Friday, February 17, 2017

The first casualties of Trump's trade wars are Texas cattle ranchers

If the first casualty of war is truth, then the first casualties of trade war are the working man and woman. And first among them is about to be the iconic Texas rancher. Here in the rolling pastures of bright, green spring grass at the edge of the Texas Hill Country, the handful of large spreads prosper from a wet winter. The short-horned charlois breed, imported from France via Mexico, grow thick and wide, their white coats bright in the sunshine of impending spring. The charlois makes for some of the finest grass-fed beef in the world. Now that a years-long drought has broken, ranchers can count on trucking in less of that expensive coastal grass they require in the dry months. But the Texas cattle rancher now faces a new threat: the Trump administration's blundering, blustering trade policy. By threatening a trade war with Mexico within days of inauguration, the president helped trigger a slide in cattle futures. Mexico is a major export market. By sinking the Trans-Pacific Partnership, the new administration cut off long-sought access to the Japanese market. Now banks have raised the conditions for collateral for loans for ranchers. Texas ranchers, though, will not be alone for long. Beef producers from Nebraska to the Dakotas face the same problems. So do grain farmers in Kansas and the snow-covered corn fields of Iowa, just like tomato farmers in California and Florida and autoworkers in Michigan, longshoremen, truckers and railway workers in Miami and Houston and Long Beach. These will be the first casualties of a trade war. Trump fired his opening salvo right after his inauguration by threatening a 20 percent tax on Mexican goods coming into the United States, the funds would ostensibly fund the border wall. That led to Mexican President Enrique Peña Nieto to cancel a summit with the new American president. Trump's was an artillery shell delivered for effect. Peña Nieto answered in kind. Within days, both beat a hasty retreat though, putting their diplomats behind closed doors with the Canadians to work out a new trade agreement. By then, however, the collateral damage was done. It was clear that the Trump administration would at least re-write trade agreements if not scuttle them. The first to go down was the Trans-Pacific Partnership. And re-writing the rest means, at the very least, injecting uncertainty into what the new rules of trade look like. At the worst, it means that the trade wars will resume in earnest. No state in the country has more exposure to economic damage in each scenario than Texas.  Now all that is at varying forms of risk. Sinking the Trans-Pacific Partnership may have been popular with Trump's supporters, but it was not popular with cattle ranchers. They have been building herds for years and anticipated shipping beef products -- some of which are not exactly popular among American consumers -- to Japan as tariffs fell from 38.5 percent to just over 9 percent. Now that opportunity is gone. Instead, other cattle-producing nations like Australia will try to seize the Japanese market on a bilateral basis.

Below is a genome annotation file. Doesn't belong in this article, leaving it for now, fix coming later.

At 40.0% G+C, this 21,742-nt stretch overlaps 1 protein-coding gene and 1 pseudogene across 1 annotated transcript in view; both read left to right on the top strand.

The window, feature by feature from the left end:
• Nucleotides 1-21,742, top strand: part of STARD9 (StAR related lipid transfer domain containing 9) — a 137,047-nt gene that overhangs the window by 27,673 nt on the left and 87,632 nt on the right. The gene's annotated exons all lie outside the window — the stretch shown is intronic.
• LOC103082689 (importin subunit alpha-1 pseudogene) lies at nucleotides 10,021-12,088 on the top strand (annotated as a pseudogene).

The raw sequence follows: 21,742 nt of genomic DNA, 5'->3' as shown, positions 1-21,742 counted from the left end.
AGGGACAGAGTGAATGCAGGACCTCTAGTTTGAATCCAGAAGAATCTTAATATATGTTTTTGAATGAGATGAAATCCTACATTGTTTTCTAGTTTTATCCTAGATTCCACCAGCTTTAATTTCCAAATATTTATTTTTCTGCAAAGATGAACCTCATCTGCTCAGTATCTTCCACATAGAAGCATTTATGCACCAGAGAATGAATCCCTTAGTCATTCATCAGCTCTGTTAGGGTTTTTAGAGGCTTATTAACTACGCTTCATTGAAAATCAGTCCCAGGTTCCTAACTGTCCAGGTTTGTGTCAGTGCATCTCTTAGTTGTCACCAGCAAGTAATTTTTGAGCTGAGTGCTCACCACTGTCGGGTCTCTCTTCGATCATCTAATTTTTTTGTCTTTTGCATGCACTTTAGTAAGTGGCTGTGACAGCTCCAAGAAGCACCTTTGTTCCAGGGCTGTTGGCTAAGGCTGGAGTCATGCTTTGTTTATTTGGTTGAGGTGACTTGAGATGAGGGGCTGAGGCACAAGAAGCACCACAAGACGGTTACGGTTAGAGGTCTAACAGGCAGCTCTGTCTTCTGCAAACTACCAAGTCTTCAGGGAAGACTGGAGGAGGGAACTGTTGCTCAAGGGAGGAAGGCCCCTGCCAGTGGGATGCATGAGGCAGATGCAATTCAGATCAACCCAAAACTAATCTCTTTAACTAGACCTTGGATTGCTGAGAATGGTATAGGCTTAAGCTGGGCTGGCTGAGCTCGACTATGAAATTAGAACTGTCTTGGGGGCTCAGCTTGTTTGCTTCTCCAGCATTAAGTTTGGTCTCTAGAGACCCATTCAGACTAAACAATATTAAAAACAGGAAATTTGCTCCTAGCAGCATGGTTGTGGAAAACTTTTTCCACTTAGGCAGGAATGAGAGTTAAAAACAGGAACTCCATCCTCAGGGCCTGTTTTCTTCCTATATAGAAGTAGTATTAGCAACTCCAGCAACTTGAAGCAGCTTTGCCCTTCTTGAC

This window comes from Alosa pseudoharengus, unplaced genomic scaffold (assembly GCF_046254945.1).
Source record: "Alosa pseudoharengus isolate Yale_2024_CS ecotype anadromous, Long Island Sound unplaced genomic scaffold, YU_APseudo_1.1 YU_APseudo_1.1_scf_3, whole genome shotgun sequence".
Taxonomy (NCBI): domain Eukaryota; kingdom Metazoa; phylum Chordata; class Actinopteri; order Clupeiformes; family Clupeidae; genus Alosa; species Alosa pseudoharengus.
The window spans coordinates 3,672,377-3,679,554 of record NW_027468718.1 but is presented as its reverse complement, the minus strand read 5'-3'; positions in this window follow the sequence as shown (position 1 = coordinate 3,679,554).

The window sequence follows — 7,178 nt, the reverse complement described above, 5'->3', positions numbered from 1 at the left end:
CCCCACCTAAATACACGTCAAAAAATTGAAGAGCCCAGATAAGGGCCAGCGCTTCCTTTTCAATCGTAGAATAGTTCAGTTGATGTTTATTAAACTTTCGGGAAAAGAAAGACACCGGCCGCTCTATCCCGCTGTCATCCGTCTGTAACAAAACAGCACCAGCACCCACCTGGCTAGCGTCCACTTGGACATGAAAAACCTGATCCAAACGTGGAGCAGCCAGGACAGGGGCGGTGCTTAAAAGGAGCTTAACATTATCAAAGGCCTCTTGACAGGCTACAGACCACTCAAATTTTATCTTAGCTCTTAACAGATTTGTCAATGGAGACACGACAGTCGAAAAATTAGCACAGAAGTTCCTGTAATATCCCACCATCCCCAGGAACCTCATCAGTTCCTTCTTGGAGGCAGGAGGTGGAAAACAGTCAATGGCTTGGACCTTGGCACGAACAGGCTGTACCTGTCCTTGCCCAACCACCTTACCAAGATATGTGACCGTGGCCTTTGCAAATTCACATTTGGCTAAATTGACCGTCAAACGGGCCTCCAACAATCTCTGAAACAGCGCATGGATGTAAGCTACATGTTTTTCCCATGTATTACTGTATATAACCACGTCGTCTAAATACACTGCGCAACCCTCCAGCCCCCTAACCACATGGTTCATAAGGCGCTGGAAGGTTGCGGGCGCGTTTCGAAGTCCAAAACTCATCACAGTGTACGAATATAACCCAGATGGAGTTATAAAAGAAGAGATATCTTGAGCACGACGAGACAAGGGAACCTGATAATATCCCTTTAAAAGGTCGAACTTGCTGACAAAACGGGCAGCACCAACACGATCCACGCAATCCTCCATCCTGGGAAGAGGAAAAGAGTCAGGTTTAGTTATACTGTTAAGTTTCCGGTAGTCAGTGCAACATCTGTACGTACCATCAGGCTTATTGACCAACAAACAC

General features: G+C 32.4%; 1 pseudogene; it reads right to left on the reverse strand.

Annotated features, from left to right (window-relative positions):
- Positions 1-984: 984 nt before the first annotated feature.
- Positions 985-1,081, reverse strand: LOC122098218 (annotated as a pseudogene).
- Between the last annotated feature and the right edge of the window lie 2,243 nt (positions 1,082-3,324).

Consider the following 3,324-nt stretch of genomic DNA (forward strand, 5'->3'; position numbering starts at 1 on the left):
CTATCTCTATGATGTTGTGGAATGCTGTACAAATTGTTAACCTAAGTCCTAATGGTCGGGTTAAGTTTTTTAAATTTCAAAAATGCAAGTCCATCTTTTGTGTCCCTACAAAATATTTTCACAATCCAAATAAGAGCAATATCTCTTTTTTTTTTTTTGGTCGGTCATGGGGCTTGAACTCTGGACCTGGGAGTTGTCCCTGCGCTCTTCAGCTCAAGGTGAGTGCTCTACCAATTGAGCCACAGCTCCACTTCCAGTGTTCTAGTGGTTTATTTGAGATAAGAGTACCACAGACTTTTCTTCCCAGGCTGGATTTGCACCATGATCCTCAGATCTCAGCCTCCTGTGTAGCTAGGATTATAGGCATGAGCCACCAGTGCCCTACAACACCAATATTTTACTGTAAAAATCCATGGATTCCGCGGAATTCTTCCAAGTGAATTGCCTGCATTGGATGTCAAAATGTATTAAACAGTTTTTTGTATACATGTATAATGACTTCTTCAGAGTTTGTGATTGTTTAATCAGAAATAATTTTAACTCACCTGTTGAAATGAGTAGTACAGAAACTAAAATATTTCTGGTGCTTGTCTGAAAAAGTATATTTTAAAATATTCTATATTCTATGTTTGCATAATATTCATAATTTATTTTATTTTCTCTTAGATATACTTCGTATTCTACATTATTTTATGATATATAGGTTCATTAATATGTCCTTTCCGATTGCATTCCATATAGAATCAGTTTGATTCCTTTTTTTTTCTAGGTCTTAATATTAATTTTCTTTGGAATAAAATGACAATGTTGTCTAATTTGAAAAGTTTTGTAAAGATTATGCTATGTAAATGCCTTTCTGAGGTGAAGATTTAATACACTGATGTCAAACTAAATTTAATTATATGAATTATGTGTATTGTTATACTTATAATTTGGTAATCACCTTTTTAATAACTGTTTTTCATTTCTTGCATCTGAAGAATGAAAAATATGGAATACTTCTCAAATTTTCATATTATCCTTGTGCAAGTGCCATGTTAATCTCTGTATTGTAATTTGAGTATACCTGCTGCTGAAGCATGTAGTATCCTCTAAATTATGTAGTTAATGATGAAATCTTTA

Last week, Texas ranchers shipped 1,430 cattle to Mexico, most to slaughter and to market. On an annual basis that's 74,000 head, part of a brisk two-way business that sees hundreds of thousands of Mexican cattle coming north to be fattened in Midwestern feed lots. But in the event of a trade war, all bets are off. A tariff here means retaliation by the Mexican government there, and the last time that happened, it was the United States that surrendered...more

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